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The Namesake Review Critics


Dave White Profile

… more than decent. Read full review

Other Critics provided by

Critics scores range from 0 to 100, with higher scores indicating more favorable reviews.

  • 5.0

    out of 100

    Universal acclaim
    based on a weighted average of all
    critic review scores.

  • 100

    out of 100

    Chicago Tribune Michael Wilmington

    Brims with intelligence, compassion and sensuous delight in the textures, sights and sounds of life--all the way from the Taj Mahal to Pearl Jam.

    Read Full Review

  • 70

    out of 100

    The Hollywood Reporter Kirk Honeycutt

    It is hard to imagine a better cast or production values so the film should find audiences among sophisticated urban adults.

    Read Full Review

  • 80

    out of 100

    Wall Street Journal Joe Morgenstern

    This immensely pleasurable film is anything but dry. It's a saga of the immigrant experience that captures the snap, crackle and pop of American life, along with the pounding pulse, emotional reticence, volcanic colors and cherished rituals of Indian culture.

  • 88

    out of 100

    USA Today Claudia Puig

    An engaging and moving film with a universal story about the bonds of family as told through two generations of a Bengali family.

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  • 91

    out of 100

    Entertainment Weekly Owen Gleiberman

    Moving and marvelous new cross-cultural family saga.

    Read Full Review

  • See all The Namesake reviews at

For Families provided by Common Sense Media

OK for kids 14+

Fabulous immigrant-family saga to see with teens.

What Parents Need to Know

Parents need to know that this mature drama about two generations of a Bengali family living in New York is a great movie to watch with your teens. Like most immigrant narratives, the story includes deaths, births, marriages, break-ups, and other important milestones that mark a family's history. A son's disinterest in his Indian culture -- and his unusual name, Gogol -- is the central theme of the film. Like most immigrant children, he and his sister sometimes ridicule and resent their parents' traditions. The mature subject matter includes arranged marriage, adultery, discrimination, cultural differences, parental deaths, and -- most important -- self-identity. A brief scene shows the victims of a train crash, and there are a few passionate love scenes.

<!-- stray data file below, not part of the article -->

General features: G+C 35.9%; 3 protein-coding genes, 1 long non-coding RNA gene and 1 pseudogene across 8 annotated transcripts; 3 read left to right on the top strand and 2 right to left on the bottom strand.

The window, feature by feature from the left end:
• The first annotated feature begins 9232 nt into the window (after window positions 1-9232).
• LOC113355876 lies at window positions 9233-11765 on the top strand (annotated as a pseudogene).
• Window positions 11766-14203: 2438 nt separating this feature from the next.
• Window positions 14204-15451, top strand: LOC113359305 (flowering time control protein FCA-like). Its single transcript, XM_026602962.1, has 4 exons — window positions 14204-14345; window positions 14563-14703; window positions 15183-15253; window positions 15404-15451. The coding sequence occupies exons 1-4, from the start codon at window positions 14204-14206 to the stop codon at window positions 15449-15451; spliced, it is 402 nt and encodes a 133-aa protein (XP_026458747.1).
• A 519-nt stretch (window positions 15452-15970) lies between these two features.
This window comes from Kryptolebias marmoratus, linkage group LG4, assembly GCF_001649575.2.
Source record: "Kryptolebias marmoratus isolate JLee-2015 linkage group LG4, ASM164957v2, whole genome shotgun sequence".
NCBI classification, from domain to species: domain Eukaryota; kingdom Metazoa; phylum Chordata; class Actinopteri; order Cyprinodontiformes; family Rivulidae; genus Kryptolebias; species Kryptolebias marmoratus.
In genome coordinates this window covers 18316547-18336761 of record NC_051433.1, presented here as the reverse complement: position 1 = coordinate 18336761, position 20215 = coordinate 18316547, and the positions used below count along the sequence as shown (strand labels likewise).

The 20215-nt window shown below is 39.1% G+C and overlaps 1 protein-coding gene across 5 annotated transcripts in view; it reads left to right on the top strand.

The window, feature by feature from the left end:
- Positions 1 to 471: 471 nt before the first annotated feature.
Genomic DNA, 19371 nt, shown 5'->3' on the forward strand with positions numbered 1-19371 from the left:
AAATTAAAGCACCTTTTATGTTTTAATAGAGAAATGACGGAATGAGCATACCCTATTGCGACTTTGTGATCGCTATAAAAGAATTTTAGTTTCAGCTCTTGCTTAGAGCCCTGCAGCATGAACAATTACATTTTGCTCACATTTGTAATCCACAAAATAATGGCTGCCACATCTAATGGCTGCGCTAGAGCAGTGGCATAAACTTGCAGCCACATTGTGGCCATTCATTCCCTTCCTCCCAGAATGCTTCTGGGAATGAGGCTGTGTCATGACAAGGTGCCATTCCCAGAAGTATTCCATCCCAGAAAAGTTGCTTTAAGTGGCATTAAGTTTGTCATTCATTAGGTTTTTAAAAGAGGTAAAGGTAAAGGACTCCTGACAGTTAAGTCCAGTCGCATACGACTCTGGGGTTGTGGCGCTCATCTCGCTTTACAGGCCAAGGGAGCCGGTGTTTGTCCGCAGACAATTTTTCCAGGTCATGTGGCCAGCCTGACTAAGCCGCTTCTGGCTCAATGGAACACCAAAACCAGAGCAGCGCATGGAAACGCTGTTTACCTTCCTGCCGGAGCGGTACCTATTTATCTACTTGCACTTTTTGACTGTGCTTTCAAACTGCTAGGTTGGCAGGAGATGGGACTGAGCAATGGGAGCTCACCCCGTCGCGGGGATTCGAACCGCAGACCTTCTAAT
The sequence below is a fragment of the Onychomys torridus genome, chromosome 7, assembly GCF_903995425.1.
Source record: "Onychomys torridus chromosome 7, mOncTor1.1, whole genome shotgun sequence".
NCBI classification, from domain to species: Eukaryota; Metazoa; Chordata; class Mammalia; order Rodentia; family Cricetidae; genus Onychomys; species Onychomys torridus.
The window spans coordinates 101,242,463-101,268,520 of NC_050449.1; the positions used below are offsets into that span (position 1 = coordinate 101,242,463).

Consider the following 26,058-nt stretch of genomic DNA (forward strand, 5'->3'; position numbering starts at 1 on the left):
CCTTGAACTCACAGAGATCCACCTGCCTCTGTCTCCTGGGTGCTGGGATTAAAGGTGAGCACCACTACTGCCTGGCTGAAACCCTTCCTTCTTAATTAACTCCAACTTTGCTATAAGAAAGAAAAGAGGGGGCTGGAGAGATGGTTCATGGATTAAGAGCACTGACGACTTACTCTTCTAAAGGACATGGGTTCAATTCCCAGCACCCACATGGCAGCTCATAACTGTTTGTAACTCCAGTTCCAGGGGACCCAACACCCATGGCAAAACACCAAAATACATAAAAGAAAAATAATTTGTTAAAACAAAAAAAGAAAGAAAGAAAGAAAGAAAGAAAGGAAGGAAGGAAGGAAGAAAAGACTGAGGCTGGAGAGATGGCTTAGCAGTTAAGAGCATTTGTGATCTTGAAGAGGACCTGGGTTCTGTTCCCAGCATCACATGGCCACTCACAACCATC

• Families can talk about the movie's themes of immigration and identity. If your family is from another country, discuss what makes your cultural heritage distinct.
  • Kids: Do you feel like Gogol and Sonia when it comes to your customs?And if you aren't from another country, what parts of the relationshipbetween parents and kids are universal?
  • Families can also discuss how the media treat other cultures -- andimmigrants -- in general. Do some groups get treated differently thanothers? Why?

The good stuff
  • message true3

    Messages: A Bengali man born in the United States learns that the meaning of his name is a path to understanding his parents and his heritage.

  • rolemodels true2

    Role models: One episode of discrimination angers Gogol, but his father reminds himto look past the incident. Indian parents praise the United States forproviding better opportunities for their children.

What to watch for
  • violence false1

    Violence: It's not "violence" per se, but a scene depicting the aftermath of a deadly train accident includes bloody dead bodies. A character shrieks in grief on two separate occasions.

  • sex false3

    Sex: Partial nudity -- Gogol and his girlfriend undress in front of each other (his bare chest and her entire backside are visible). In another love scene, Gogol and his girlfriend fool around and are shown in bed, but there's no nudity. Gogol and his wife, both robed, dance Bollywood-style and then tumble onto their bed. Ashoke and Ashima make love semi-clothed. A character discusses her many lovers.

  • language false3

    Language: "S--t," "ass," etc.

  • consumerism false0

    Consumerism: Not an issue

  • drugsalcoholtobacco false3

    Drinking, drugs and smoking: Gogol smokes a joint at his high-school graduation and drinks socially on several occasions. A few characters smoke cigarettes.